The investors brought suit, alleging that Gatz had breached fiduciary duties to the investors and also breached the Peconic limited liability company agreement, by engaging in a course of conduct motivated to oust the investors in order for Gatz to realize the upside in value in Peconic’s long-term ground lease and the golf course. Gatz’s failure to take any steps to evaluate strategic options for Peconic, as well as his discouragement of a potential third-party purchaser, were specifically complained of in the suit.

Gatz was the sole manager under the Peconic LLC agreement. In addition, Gatz Properties always held control of the Class A interests and, through purchases from some investors, had acquired enough additional Class B interests giving it a majority of that class as well. Consequently, by the time of the auction Gatz controlled Peconic and held sufficient voting power to approve the sale and merger to Gatz Properties. Gatz argued that his actions were not subject to any fiduciary duty analysis because the LLC agreement displaced any role for the use of equitable principles in constraining the manager.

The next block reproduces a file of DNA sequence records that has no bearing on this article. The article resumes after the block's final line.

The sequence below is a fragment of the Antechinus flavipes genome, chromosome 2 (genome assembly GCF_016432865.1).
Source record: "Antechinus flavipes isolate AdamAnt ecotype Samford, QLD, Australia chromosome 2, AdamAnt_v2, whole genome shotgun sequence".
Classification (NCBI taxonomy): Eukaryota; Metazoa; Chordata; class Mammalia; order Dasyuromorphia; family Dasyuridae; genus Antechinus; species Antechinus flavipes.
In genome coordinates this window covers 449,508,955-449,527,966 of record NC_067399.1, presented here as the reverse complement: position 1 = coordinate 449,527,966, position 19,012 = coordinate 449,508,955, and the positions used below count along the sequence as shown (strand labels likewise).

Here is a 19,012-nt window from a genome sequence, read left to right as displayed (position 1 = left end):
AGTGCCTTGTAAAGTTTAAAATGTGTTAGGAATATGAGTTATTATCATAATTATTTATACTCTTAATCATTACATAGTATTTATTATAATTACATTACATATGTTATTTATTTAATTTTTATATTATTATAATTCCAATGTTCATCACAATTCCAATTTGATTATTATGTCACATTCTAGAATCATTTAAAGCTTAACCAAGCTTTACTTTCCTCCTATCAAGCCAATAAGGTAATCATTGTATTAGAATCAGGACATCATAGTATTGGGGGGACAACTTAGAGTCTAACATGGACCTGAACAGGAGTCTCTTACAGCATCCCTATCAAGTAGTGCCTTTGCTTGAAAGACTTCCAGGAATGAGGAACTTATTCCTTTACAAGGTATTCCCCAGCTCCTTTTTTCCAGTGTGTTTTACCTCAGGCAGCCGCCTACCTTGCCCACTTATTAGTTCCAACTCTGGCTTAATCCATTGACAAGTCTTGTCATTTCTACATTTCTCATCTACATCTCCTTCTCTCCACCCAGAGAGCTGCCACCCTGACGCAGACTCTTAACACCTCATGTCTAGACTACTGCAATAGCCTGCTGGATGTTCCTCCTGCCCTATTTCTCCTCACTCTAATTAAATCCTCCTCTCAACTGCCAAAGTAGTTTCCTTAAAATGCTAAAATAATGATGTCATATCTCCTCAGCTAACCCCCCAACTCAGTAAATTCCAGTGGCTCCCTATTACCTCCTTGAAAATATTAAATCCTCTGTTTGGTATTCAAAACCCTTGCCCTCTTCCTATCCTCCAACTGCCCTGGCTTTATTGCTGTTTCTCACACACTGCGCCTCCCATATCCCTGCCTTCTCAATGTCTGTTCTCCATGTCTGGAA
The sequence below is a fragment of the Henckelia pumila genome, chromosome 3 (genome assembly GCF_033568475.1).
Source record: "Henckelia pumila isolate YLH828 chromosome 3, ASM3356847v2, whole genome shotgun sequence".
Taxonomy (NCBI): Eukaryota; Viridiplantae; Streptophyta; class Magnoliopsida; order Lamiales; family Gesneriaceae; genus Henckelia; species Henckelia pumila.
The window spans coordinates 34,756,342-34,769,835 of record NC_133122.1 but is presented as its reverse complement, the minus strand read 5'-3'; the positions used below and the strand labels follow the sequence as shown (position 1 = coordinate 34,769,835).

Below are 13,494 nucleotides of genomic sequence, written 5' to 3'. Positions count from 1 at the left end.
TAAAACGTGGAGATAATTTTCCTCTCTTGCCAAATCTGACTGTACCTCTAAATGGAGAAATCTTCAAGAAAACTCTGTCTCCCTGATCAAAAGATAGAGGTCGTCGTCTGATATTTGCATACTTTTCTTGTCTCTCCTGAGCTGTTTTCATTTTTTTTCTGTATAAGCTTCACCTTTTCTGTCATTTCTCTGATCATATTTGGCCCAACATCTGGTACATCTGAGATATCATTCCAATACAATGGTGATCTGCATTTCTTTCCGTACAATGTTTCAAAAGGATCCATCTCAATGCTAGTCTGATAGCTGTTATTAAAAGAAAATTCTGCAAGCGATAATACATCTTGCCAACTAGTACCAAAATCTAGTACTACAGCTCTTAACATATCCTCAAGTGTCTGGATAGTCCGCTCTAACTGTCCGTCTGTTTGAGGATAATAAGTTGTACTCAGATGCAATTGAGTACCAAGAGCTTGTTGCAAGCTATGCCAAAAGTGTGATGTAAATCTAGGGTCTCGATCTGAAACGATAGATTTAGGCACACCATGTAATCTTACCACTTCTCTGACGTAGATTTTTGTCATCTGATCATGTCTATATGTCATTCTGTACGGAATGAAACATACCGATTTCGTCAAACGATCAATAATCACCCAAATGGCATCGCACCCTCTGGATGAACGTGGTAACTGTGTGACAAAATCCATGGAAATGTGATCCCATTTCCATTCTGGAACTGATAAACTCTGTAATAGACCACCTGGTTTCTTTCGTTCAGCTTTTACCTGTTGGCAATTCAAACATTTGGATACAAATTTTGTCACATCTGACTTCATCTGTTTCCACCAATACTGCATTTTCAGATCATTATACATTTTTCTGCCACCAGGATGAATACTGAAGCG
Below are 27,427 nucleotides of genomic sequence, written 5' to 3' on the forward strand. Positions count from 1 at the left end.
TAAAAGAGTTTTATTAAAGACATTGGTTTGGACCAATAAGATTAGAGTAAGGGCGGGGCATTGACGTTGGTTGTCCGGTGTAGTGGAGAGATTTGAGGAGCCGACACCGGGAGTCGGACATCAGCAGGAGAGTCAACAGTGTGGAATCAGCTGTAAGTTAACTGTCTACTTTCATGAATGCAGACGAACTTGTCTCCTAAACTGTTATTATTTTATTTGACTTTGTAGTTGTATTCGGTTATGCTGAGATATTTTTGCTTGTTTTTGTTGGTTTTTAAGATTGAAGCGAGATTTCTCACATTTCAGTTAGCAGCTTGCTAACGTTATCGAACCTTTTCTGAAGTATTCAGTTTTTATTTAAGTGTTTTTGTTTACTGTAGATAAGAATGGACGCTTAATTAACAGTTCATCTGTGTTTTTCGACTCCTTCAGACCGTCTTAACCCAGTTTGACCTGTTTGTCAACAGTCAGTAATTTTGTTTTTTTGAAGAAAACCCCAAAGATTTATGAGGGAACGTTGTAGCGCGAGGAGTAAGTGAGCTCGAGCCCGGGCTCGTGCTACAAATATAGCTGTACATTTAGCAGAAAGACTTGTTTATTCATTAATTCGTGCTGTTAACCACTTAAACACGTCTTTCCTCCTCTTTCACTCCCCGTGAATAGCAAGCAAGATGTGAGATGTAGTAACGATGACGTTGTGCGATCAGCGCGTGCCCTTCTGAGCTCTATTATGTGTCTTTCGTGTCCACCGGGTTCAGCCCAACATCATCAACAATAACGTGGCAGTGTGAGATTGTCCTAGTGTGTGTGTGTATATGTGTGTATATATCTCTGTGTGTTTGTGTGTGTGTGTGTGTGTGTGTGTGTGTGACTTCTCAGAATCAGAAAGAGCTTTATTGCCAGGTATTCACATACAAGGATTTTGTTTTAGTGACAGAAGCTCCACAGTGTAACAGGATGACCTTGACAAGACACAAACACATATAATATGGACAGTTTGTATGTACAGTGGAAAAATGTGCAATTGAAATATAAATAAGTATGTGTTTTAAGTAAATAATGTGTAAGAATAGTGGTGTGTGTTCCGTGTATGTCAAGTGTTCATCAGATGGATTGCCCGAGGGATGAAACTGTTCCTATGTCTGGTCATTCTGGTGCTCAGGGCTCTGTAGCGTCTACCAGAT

The Chancery Court decided to the contrary. It found that the Delaware LLC Act starts with the principle that managers of limited liability companies owe enforceable fiduciary duties. The court recognized that in 2004 the Delaware LLC Act had been amended to permit an LLC agreement to expand, restrict or eliminate fiduciary duties, but that the LLC agreement cannot eliminate the implied covenant of good faith and fair dealing. The court also recognized that where a contract expressly permits the actions in question, there ordinarily cannot be a breach of a covenant of good faith or fair dealing.  But, said the court, the Peconic LLC agreement did not contain any provisions stating that the only duties owed by the manager to Peconic and its investors were those set forth in the LLC agreement. Therefore, the LLC agreement did not limit the manager’s fiduciary duties and the traditional fiduciary duties of loyalty and care applied to Gatz.